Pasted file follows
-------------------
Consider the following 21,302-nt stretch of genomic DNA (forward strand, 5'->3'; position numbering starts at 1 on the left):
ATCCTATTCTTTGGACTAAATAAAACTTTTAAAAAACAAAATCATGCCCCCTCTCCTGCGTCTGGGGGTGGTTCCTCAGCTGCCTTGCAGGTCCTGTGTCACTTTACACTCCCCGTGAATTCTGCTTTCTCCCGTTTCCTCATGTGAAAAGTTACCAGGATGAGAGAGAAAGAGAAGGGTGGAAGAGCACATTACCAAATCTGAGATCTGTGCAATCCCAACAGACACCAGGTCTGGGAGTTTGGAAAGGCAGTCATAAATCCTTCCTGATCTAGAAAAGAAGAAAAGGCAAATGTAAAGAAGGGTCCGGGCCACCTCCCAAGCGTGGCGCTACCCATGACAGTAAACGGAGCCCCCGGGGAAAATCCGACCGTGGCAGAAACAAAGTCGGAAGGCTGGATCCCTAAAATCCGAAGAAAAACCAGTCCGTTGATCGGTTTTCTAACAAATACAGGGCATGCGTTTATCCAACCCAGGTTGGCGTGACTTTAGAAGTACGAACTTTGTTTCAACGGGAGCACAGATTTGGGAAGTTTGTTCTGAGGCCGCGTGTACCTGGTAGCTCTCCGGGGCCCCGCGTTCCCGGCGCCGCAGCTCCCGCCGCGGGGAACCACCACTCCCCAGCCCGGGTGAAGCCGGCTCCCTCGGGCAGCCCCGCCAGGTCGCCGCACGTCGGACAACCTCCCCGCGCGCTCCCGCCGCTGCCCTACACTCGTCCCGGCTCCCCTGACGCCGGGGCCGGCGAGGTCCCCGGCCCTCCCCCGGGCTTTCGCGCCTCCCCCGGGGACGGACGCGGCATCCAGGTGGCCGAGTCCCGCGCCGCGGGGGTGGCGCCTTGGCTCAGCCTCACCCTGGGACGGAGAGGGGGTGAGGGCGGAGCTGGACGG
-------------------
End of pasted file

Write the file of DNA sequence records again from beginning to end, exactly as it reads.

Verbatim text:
Consider the following 21,302-nt stretch of genomic DNA (forward strand, 5'->3'; position numbering starts at 1 on the left):
ATCCTATTCTTTGGACTAAATAAAACTTTTAAAAAACAAAATCATGCCCCCTCTCCTGCGTCTGGGGGTGGTTCCTCAGCTGCCTTGCAGGTCCTGTGTCACTTTACACTCCCCGTGAATTCTGCTTTCTCCCGTTTCCTCATGTGAAAAGTTACCAGGATGAGAGAGAAAGAGAAGGGTGGAAGAGCACATTACCAAATCTGAGATCTGTGCAATCCCAACAGACACCAGGTCTGGGAGTTTGGAAAGGCAGTCATAAATCCTTCCTGATCTAGAAAAGAAGAAAAGGCAAATGTAAAGAAGGGTCCGGGCCACCTCCCAAGCGTGGCGCTACCCATGACAGTAAACGGAGCCCCCGGGGAAAATCCGACCGTGGCAGAAACAAAGTCGGAAGGCTGGATCCCTAAAATCCGAAGAAAAACCAGTCCGTTGATCGGTTTTCTAACAAATACAGGGCATGCGTTTATCCAACCCAGGTTGGCGTGACTTTAGAAGTACGAACTTTGTTTCAACGGGAGCACAGATTTGGGAAGTTTGTTCTGAGGCCGCGTGTACCTGGTAGCTCTCCGGGGCCCCGCGTTCCCGGCGCCGCAGCTCCCGCCGCGGGGAACCACCACTCCCCAGCCCGGGTGAAGCCGGCTCCCTCGGGCAGCCCCGCCAGGTCGCCGCACGTCGGACAACCTCCCCGCGCGCTCCCGCCGCTGCCCTACACTCGTCCCGGCTCCCCTGACGCCGGGGCCGGCGAGGTCCCCGGCCCTCCCCCGGGCTTTCGCGCCTCCCCCGGGGACGGACGCGGCATCCAGGTGGCCGAGTCCCGCGCCGCGGGGGTGGCGCCTTGGCTCAGCCTCACCCTGGGACGGAGAGGGGGTGAGGGCGGAGCTGGACGG